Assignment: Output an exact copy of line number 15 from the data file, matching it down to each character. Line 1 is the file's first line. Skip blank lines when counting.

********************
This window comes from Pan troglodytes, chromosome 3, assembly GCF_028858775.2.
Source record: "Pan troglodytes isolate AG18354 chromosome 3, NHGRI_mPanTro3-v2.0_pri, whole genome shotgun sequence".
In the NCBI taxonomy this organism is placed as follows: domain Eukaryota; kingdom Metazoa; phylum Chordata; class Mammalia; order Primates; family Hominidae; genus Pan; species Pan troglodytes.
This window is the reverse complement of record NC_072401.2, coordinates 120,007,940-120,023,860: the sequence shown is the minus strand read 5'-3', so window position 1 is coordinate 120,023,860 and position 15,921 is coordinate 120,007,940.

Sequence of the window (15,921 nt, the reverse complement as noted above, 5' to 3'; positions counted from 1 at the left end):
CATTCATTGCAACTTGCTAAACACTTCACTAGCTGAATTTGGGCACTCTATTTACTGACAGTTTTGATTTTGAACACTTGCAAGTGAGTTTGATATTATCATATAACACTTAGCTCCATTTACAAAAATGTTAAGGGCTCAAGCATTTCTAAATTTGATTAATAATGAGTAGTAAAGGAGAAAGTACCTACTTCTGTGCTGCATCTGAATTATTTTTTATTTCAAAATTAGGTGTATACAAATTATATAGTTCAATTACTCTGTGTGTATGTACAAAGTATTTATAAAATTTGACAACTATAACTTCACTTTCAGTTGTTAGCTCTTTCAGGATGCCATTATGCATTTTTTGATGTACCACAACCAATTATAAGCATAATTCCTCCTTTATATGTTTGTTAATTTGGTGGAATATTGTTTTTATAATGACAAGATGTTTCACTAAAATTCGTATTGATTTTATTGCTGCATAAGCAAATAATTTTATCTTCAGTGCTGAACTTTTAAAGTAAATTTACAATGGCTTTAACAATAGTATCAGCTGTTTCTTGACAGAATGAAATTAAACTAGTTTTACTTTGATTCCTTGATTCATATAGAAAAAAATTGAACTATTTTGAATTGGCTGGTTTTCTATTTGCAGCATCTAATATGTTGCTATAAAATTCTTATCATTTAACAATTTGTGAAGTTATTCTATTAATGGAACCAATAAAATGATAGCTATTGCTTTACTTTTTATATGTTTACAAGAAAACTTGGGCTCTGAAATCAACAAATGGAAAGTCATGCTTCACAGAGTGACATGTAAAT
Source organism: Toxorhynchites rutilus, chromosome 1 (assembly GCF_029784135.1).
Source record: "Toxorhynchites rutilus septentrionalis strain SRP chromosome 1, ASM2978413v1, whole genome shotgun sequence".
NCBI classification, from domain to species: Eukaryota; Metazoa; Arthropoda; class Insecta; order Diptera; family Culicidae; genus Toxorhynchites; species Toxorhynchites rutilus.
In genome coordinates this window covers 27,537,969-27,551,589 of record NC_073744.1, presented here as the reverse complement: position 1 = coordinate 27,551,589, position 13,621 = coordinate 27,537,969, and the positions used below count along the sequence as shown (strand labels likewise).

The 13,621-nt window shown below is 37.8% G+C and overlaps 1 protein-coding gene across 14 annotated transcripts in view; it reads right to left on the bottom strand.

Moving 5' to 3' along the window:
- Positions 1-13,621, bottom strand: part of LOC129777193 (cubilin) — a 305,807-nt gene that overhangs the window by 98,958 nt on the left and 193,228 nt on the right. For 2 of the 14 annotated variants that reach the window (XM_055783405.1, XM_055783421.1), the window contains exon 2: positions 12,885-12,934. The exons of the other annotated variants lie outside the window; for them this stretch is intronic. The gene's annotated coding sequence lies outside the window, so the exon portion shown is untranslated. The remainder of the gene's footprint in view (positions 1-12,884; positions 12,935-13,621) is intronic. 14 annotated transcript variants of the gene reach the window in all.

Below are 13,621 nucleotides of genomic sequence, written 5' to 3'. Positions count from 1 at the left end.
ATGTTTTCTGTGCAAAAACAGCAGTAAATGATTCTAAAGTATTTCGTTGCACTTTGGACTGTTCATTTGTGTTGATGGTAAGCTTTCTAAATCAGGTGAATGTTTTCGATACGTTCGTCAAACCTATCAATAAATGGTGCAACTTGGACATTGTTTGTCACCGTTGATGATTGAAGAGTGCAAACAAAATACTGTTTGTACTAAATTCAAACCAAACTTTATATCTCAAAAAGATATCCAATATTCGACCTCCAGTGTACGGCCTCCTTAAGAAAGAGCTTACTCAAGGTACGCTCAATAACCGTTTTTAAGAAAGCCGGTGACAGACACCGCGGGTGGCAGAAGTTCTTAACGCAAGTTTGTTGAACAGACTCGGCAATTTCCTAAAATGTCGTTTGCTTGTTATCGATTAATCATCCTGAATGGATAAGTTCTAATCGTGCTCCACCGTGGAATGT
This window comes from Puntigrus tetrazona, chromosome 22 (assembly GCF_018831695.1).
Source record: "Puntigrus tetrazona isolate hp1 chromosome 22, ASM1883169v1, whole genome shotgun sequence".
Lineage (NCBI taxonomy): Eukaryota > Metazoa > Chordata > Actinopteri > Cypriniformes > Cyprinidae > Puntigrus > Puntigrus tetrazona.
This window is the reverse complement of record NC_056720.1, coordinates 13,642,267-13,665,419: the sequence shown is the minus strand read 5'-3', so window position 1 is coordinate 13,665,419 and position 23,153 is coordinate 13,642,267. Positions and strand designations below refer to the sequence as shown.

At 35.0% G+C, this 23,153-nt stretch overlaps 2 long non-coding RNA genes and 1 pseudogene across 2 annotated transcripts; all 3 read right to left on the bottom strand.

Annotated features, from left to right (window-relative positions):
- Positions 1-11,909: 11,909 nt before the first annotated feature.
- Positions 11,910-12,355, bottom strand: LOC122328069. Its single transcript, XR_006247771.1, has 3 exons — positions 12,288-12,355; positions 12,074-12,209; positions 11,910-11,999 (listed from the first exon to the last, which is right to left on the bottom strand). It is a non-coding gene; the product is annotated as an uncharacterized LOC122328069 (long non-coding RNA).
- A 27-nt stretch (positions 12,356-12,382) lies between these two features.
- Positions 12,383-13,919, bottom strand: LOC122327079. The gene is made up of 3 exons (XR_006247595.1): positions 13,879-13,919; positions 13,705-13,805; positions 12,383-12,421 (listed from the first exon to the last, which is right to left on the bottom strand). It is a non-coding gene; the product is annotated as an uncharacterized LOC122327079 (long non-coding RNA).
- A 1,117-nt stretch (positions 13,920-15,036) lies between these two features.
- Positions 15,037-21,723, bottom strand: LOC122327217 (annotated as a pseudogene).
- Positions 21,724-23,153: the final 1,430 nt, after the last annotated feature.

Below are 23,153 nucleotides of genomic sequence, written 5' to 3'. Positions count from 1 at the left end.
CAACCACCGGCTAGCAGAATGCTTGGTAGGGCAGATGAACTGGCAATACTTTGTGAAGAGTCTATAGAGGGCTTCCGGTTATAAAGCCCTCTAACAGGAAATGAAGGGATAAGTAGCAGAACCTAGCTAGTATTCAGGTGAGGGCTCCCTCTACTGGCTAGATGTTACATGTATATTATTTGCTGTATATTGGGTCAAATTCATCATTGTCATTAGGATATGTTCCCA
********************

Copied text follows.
ATGTTTTCTGTGCAAAAACAGCAGTAAATGATTCTAAAGTATTTCGTTGCACTTTGGACTGTTCATTTGTGTTGATGGTAAGCTTTCTAAATCAGGTGAATGTTTTCGATACGTTCGTCAAACCTATCAATAAATGGTGCAACTTGGACATTGTTTGTCACCGTTGATGATTGAAGAGTGCAAACAAAATACTGTTTGTACTAAATTCAAACCAAACTTTATATCTCAAAAAGATATCCAATATTCGACCTCCAGTGTACGGCCTCCTTAAGAAAGAGCTTACTCAAGGTACGCTCAATAACCGTTTTTAAGAAAGCCGGTGACAGACACCGCGGGTGGCAGAAGTTCTTAACGCAAGTTTGTTGAACAGACTCGGCAATTTCCTAAAATGTCGTTTGCTTGTTATCGATTAATCATCCTGAATGGATAAGTTCTAATCGTGCTCCACCGTGGAATGT